UNITED STATES OF AMERICA, Plaintiff - Appellee, v. KAREN ANTOINETTE JOHNSON, Defendant - Appellant.
A jury convicted Karen Johnson of conspiring to distribute cocaine base. See 21 U.S.C. §§ 841, 846. Johnson asserts the district court violated the Sixth Amendment when it imposed on her the 120-month minimum sentence mandated in 21 U.S.C. § 841(b)(1)(A)(iii) without submitting the drug-quantity issue to the jury for determination under the beyond-a-reasonable doubt standard. Cf. Alleyne v. United States, 133 S. Ct. 2151, 2155 (2013). Assuming she prevails on her Sixth Amendment claim, Johnson argues a separate drug-quantity finding made by the district court, a finding made solely for purposes of calculating a sentencing range under the Sentencing Guidelines, is not supported by sufficient evidence. Finally, she contends her conviction must be set aside because the district court used an improper evidentiary standard in allowing the government to adduce at trial intercepted cell phone communications. Exercising jurisdiction pursuant to 28 U.S.C. § 1291 and 18 U.S.C. § 3742, this court rejects Johnson's challenges to her conviction and to the drug-quantity determination made by the district court for purposes of the Sentencing Guidelines. The district court did, however, plainly err in applying the mandatory minimum set out in § 841(b)(1)(A)(iii) without submitting the quantity issue to the jury for resolution under the beyond-a-reasonable-doubt standard. Accordingly, the district court is affirmed in part and reversed in part and the matter is remanded to the district court to vacate Johnson's sentence and resentence her without regard to the mandatory minimum set out in § 841(b)(1)(A)(iii).
A. Alleyne Error1. Background
At the jury instruction conference, Johnson asked the district court to submit the issue of drug-quantity to the jury as part of Instruction 12, an elements instruction.1 The district court refused this request and, instead, submitted the matter of drug quantity to the jury in the form of a special verdict question, Question 2. Of particular note, Question 2 did not require that the jury make its drug-quantity finding by using the beyond-a-reasonable-doubt standard. The jury found Johnson guilty and decided the conspiracy involved at least 280 grams of cocaine base. Thereafter, over her objection, the district court sentenced Johnson to a minimum mandatory term of 120 months' imprisonment. See 21 U.S.C. § 841(b)(1)(A)(iii). Johnson asserts the district court violated her Sixth Amendment rights when it sentenced her to a mandatory minimum sentence on the basis of a jury finding that was not made under the beyond-a-reasonable-doubt standard. See Alleyne, 133 S. Ct. at 2155.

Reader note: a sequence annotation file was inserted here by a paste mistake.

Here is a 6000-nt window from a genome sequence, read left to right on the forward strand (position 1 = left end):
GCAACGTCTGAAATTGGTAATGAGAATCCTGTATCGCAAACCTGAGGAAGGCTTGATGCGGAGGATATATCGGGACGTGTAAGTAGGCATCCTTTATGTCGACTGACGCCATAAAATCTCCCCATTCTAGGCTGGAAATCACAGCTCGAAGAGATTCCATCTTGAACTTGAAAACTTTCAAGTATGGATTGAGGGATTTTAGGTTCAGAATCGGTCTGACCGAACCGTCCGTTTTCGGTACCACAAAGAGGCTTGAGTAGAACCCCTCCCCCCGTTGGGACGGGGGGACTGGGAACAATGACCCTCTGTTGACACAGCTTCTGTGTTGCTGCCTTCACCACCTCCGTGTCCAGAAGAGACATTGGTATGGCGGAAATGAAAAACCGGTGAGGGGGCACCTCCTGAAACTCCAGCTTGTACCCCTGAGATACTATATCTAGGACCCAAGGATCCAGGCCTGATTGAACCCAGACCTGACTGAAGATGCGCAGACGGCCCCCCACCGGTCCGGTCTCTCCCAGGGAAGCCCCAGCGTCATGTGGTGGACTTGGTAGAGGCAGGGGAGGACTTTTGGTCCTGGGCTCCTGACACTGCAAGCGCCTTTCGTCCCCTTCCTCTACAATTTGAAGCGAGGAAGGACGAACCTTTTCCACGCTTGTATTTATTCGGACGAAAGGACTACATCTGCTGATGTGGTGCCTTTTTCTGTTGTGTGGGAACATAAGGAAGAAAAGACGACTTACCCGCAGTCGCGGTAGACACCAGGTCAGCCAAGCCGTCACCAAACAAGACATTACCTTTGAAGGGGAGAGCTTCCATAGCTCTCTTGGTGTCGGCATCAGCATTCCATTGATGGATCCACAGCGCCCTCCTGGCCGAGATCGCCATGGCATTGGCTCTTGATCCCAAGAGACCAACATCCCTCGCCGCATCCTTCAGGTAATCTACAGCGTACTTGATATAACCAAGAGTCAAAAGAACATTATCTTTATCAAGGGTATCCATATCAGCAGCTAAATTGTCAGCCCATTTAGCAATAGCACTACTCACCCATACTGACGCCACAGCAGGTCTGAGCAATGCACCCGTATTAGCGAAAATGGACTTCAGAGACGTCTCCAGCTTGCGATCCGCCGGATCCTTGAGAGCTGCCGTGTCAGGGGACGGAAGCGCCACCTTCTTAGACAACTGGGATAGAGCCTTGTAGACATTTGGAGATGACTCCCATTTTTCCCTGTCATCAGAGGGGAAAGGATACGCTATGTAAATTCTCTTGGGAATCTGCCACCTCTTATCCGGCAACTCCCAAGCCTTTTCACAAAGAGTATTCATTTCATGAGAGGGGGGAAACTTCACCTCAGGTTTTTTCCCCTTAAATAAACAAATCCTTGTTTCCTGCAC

2. Standard of Review
In its brief on appeal, the government asserts Johnson's claim is not preserved for appellate review because she did not object to Question 2 on the ground it was inconsistent with Alleyne before the case was submitted to the jury. This court need not decide whether Johnson's objections below preserved her Alleyne claim for de novo review because she is entitled to relief even under the rigorous plain error standard applicable to unpreserved claims of constitutional error.2
Under the plain error standard, a defendant must establish
(1) error, (2) that is plain, which (3) affects substantial rights, and which (4) seriously affects the fairness, integrity, or public reputation of judicial proceedings. Plain error affects a defendant's substantial rights if there is a reasonable probability that, but for the error claimed, the result of the proceeding would have been different. A reasonable probability is a probability sufficient to undermine confidence in the outcome.
United States v. Wright, 848 F.3d 1274, 1278 (10th Cir. 2017) (quotations and citations omitted). “Notably, this court applies [the plain error] requirements less rigidly in cases, such as this one, that involve potential constitutional error.” United States v. Powell, 767 F.3d 1026, 1029-30 (10th Cir. 2014) (quotations omitted).